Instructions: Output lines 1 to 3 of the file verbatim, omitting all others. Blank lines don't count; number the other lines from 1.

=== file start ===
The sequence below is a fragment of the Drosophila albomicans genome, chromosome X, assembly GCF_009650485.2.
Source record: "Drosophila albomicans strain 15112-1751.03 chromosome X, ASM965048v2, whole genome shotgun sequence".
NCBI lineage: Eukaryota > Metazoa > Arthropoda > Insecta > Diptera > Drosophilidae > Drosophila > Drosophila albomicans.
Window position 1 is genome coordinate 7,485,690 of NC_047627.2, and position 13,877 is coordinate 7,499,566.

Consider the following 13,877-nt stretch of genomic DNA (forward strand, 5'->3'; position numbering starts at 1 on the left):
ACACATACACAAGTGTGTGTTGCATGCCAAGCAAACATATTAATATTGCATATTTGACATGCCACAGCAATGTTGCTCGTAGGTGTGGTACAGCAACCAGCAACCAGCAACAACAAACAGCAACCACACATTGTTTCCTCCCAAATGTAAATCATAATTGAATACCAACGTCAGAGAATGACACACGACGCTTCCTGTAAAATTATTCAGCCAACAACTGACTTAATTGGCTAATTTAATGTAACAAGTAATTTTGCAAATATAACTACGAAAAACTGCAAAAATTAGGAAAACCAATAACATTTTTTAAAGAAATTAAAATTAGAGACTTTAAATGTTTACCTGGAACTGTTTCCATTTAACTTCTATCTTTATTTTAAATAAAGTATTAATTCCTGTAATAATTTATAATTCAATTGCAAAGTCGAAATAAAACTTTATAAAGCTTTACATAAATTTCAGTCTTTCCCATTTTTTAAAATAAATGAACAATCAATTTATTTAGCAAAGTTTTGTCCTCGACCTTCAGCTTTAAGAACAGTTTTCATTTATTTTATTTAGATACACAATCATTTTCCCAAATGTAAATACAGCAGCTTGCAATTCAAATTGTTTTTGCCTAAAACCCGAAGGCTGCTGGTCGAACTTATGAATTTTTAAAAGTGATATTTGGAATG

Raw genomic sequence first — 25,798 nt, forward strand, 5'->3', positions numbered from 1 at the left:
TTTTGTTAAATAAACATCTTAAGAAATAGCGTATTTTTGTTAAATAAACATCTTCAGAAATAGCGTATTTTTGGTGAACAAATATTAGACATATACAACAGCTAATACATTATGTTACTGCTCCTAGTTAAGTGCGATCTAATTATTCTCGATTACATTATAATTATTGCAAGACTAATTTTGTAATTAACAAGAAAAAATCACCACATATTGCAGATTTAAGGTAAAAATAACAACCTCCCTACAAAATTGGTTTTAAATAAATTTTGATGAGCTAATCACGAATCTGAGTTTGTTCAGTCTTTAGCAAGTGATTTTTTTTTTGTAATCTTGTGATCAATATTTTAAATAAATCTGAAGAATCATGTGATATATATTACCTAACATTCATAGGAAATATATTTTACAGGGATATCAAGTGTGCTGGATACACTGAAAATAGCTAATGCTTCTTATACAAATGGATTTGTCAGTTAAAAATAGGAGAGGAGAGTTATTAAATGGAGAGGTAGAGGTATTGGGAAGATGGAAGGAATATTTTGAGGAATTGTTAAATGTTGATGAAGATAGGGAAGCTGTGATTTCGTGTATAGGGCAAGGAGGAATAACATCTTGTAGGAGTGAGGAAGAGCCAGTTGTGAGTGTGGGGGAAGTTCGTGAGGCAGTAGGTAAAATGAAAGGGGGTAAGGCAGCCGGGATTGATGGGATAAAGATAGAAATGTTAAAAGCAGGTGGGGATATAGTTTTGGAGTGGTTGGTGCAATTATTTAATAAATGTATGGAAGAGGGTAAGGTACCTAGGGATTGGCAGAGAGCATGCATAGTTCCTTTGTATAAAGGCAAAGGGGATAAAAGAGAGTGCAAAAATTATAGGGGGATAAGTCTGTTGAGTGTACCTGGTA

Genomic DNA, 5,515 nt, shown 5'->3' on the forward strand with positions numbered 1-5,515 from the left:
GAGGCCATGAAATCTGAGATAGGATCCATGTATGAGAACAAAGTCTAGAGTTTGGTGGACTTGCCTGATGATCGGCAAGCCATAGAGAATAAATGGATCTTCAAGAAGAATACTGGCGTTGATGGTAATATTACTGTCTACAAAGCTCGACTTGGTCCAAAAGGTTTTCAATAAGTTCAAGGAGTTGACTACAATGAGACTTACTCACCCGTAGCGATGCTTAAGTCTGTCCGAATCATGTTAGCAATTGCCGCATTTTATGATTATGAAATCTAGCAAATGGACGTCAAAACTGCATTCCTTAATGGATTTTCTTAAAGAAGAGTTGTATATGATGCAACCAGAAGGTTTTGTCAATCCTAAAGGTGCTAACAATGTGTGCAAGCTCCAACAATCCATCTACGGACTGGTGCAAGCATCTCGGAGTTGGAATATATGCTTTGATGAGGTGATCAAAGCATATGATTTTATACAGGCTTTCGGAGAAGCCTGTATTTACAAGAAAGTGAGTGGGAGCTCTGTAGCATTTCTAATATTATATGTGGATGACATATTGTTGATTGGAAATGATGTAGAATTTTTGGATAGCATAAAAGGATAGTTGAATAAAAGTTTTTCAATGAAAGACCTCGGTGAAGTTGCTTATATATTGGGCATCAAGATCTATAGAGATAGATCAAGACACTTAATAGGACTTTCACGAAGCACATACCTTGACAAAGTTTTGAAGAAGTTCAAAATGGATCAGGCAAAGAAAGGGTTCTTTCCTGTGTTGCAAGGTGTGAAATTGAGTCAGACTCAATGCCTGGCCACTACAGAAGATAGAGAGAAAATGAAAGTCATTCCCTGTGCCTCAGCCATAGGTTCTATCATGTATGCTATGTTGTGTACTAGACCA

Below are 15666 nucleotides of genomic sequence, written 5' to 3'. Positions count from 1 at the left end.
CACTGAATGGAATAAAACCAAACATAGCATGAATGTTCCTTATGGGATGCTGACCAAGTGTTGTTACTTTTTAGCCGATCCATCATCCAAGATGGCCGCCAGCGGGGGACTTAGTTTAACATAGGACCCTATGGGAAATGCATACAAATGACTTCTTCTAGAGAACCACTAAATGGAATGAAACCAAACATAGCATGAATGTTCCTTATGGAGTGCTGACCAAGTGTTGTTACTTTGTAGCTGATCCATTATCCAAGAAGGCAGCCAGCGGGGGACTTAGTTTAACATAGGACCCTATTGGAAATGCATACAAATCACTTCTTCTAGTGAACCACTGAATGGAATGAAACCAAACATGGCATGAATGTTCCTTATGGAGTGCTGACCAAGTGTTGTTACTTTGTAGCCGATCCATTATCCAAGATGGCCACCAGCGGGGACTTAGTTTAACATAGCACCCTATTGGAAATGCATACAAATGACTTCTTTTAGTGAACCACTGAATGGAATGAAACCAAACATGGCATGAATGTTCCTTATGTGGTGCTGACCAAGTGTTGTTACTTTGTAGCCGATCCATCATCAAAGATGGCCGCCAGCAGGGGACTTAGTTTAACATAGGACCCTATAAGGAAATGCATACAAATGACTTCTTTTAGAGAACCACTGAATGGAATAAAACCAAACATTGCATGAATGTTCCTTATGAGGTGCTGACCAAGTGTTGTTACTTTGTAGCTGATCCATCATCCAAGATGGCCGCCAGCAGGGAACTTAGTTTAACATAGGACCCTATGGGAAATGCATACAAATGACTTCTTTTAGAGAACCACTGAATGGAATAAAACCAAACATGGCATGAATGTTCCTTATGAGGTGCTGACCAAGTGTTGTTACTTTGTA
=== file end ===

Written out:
The sequence below is a fragment of the Drosophila albomicans genome, chromosome X, assembly GCF_009650485.2.
Source record: "Drosophila albomicans strain 15112-1751.03 chromosome X, ASM965048v2, whole genome shotgun sequence".
NCBI lineage: Eukaryota > Metazoa > Arthropoda > Insecta > Diptera > Drosophilidae > Drosophila > Drosophila albomicans.